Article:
World Bulletin / News Desk
Lt. Col. Harold Cabunoc, commander of the 33rd Infantry Battalion, welcomed the rebels, who had grown tired of hiding in the mountains and fighting against government troops, said a report by the state-run Philippine News Agency.
The latest batch of those who surrendered was enticed by the better life in mainstream society being enjoyed by their comrades.
“I laud your decision to come down and become law abiding citizens,” Cabunoc told the former rebels.
The Philippine government has been pushing its Comprehensive Local Integration Program that provides former rebels with financial and livelihood assistance so they can live reformed lives.
Cabunoc said the local government has also been actively supporting the army's counterinsurgency campaign against the communist rebels operating in the area through the delivery of public services to the indigent communities.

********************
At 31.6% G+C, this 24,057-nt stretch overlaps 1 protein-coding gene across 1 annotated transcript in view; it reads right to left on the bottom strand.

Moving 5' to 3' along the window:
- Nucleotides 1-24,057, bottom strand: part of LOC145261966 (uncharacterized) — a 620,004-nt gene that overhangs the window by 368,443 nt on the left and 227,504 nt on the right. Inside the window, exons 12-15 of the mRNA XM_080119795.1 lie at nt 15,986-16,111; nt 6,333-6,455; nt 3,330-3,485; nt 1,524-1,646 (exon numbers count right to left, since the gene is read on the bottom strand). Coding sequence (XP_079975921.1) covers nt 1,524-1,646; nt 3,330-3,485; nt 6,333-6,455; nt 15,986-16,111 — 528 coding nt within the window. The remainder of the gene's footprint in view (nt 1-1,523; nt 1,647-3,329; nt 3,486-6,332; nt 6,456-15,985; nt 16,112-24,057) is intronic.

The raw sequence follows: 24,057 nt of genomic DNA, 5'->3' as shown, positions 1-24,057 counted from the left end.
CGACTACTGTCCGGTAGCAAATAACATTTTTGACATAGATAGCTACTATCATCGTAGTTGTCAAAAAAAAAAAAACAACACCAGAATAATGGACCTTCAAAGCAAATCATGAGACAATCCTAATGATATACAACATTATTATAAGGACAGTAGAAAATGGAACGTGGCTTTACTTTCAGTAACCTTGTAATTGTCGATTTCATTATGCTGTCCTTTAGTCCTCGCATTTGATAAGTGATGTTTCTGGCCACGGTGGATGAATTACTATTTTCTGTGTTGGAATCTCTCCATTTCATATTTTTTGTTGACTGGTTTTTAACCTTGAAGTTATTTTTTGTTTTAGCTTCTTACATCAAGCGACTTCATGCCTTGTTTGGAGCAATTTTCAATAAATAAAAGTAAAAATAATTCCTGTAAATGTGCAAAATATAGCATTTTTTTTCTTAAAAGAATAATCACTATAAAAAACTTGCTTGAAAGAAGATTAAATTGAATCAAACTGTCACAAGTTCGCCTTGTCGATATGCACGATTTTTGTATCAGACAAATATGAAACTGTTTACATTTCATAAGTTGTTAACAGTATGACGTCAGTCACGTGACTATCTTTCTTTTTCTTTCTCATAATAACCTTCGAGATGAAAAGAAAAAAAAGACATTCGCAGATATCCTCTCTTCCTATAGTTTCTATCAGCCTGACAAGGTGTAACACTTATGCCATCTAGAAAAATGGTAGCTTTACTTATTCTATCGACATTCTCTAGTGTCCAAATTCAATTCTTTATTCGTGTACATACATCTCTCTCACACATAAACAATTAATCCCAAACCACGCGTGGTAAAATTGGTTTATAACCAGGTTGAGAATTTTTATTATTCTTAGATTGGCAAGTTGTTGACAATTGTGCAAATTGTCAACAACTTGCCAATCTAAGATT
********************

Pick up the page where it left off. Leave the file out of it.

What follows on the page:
The rebels also handed over 10 firearms and five improvised bombs.
As of Monday, a total of 40 communist rebels had turned themselves over to the authorities in Senator Ninoy Aquino.
The conflict between the government and the New People’s Army has been ongoing since 1968 and killed over 40,000 people.
Peace talks between the Philippine government through the Communist Party of the Philippines were scrapped following a series of attacks by the rebels on security forces in July.